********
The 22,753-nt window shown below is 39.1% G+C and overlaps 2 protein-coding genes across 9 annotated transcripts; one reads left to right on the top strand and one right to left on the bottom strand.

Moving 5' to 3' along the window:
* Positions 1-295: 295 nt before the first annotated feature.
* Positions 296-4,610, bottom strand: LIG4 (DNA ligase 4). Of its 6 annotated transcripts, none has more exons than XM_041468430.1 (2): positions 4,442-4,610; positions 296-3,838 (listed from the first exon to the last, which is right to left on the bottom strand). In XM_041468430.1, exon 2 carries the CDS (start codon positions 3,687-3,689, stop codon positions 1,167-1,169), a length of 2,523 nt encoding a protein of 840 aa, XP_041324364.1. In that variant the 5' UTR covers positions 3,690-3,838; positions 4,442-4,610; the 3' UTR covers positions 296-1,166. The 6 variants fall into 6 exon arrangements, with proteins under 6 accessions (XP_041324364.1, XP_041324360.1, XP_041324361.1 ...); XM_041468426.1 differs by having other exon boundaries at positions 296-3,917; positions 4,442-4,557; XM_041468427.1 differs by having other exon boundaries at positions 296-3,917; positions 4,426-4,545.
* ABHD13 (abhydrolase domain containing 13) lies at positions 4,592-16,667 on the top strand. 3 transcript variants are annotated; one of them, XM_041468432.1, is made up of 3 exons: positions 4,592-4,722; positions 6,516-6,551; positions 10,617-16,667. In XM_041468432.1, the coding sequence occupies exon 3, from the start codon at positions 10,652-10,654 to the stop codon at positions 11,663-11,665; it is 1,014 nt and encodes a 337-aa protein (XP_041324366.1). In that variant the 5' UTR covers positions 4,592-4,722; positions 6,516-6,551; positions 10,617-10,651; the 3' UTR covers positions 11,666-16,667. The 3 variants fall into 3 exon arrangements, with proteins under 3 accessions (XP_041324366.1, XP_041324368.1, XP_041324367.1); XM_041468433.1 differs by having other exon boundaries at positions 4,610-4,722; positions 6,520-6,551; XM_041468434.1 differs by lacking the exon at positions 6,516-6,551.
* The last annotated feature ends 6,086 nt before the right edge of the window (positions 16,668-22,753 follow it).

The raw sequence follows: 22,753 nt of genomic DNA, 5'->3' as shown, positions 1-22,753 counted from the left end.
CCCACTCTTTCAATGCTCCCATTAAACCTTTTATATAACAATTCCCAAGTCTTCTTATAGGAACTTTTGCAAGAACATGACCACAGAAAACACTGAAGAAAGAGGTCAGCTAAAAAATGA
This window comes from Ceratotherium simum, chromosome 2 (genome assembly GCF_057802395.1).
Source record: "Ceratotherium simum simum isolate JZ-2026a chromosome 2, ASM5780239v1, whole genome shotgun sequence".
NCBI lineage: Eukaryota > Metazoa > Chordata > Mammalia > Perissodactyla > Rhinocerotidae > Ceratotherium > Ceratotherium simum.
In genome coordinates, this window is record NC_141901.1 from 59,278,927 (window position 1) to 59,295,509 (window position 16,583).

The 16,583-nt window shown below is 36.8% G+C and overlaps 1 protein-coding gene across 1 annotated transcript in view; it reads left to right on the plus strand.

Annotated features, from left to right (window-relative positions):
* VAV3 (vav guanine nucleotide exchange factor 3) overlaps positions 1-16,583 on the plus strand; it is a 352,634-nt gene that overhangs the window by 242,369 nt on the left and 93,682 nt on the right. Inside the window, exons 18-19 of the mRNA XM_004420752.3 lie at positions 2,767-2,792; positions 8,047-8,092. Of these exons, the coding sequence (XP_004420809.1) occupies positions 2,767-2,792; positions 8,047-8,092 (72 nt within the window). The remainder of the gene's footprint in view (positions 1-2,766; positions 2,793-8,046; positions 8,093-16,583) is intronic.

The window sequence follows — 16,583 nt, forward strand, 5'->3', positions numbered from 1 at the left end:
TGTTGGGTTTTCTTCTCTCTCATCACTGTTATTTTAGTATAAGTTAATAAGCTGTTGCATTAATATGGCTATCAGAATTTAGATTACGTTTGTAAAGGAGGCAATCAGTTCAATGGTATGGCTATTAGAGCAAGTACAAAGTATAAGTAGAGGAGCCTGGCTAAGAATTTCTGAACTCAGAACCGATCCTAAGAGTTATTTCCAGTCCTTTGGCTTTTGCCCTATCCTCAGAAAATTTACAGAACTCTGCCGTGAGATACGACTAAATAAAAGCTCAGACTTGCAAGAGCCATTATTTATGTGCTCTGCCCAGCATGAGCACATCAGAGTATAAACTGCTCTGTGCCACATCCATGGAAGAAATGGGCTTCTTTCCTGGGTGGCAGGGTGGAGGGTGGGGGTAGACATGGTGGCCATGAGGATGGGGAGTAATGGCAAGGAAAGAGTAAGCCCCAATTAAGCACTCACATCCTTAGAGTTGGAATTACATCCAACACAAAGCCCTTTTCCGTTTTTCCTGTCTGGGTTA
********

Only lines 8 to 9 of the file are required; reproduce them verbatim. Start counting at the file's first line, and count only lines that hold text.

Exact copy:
CCCACTCTTTCAATGCTCCCATTAAACCTTTTATATAACAATTCCCAAGTCTTCTTATAGGAACTTTTGCAAGAACATGACCACAGAAAACACTGAAGAAAGAGGTCAGCTAAAAAATGA
This window comes from Ceratotherium simum, chromosome 2 (genome assembly GCF_057802395.1).